September 1st - October 14th, 2016
Andrew King, Clown, block print, n.d. EAGM Permanent Collection, Graciously donated by the Derksen family.
ANDREW KING: COULROPHOBIA
When Andrew King and his advertising company King Show Prints made these prints they represented a joyful escape from the everyday. The era“1919 – 1958, is often referred to as the “golden age” of travelling entertainment, which provided King his opportunity to create advertisements to fill this niche market.”1
Carving into wood blocks is the first step to creating these prints. A relatively uncommon process for mass-produced prints, the process of “wood engraving in the Enterprise Show Print Plant [began] in 1914.”2 Each colour seen in the final poster had its own carved block. The parts of the block that need to transfer ink are left intact and the rest of the surface is carved away using chisels and routers. The carved blocks were inked up and run in sequence through a press to achieve the final prints. Operating out of Estevan, King mastered this process to such an extent that clients used his prints across North America.
From our current technologically informed vantage point, we marvel at the artistry inherent in making these prints. Simultaneously, contemporary viewers are often ambivalent or horror-struck when confronted with the clowns in these images. Almost one hundred years earlier, these same images were cause for delight and excitement.
Much has changed during this time to make us read these images in such a strikingly different way. The news and entertainment industries, with their common reliance on fear motivated this shift. There are multiple reasons that the sight of a clown brings up negative emotions. In the 1970s, John Wayne Gacy became identified as the “Killer Clown,” a handy sobriquet for newspaper reports that hinged on the unexpectedness of his killing… [fueling] America’s already growing fears of “stranger danger” … [and making] clowns a real object of suspicion.”3 Other times, we actively seek the thrill we get from watching horror films. With the mischievous nature of clowns descending into darker territory, they make ideal villains as seen in depraved figures like Batman’s Joker or Stephen King’s It.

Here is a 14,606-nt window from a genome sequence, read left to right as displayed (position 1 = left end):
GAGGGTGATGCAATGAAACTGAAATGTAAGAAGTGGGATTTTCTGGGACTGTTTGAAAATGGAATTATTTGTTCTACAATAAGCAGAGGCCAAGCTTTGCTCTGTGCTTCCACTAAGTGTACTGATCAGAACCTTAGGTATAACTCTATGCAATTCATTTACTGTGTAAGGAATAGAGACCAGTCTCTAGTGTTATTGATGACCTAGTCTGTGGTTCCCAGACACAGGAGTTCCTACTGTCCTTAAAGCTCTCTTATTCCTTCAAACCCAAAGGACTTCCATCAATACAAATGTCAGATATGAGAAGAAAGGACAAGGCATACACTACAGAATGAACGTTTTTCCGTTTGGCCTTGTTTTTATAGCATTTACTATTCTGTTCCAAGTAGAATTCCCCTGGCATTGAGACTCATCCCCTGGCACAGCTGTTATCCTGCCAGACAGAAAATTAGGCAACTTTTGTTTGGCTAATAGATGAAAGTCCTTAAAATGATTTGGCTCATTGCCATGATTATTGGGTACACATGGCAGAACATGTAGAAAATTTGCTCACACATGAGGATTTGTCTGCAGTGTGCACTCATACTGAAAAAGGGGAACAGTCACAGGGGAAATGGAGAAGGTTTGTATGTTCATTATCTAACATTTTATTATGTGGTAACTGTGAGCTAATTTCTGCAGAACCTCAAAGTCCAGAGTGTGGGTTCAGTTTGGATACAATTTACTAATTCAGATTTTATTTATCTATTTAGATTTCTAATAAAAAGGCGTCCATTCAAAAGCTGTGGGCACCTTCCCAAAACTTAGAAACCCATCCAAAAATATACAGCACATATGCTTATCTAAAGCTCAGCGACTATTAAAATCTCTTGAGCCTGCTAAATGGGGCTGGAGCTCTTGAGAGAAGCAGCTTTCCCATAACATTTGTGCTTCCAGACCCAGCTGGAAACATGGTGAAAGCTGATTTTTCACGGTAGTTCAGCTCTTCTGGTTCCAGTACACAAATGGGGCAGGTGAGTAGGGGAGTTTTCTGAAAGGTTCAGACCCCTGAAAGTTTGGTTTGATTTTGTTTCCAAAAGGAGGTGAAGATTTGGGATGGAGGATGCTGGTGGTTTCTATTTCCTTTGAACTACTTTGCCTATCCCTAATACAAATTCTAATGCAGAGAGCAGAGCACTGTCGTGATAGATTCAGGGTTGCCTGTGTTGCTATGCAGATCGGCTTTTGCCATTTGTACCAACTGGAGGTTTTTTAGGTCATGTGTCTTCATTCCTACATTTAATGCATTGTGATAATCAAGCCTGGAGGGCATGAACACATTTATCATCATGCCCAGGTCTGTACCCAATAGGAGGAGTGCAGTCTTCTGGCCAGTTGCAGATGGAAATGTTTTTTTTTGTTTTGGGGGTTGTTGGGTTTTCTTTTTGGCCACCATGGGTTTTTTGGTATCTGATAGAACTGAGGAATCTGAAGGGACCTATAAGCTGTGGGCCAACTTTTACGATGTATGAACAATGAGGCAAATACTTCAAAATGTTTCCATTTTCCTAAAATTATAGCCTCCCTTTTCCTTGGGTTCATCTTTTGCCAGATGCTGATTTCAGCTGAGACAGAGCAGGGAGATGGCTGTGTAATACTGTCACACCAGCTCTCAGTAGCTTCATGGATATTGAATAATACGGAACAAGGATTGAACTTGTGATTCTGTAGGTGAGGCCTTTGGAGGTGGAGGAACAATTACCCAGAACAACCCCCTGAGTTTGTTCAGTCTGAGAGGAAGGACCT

Our own connectedness has led to a critical mass of people bonding over their shared fear of clowns, and bestowing on it the name of Coulrophobia. This is a young word, not officially recognized by professional psycologists, yet for those who experience it, the fear is real. Taking a closer look at these images can give us the opportunity to question how and why we perceive fear.
- David Dyck, Associate Curator, 2016
1. Amber Andersen, Andrew King: Welcome to the Circus (Estevan, SK: Estevan Art Gallery, 2012), 30.
2. Andrew King, Pen, Paper & Printing Ink (Saskatoon, SK: Modern Press), 79.
3. Linda Rodriguez McRobbie, "The History and Psychology of Clowns Being Scary," Smithsonian Magazine, July 31, 2013, , accessed September 01, 2016, http://www.smithsonianmag.com/arts-culture/the-history-and-psychology-of-clowns-being-scary-20394516/?device=ipad?no-ist.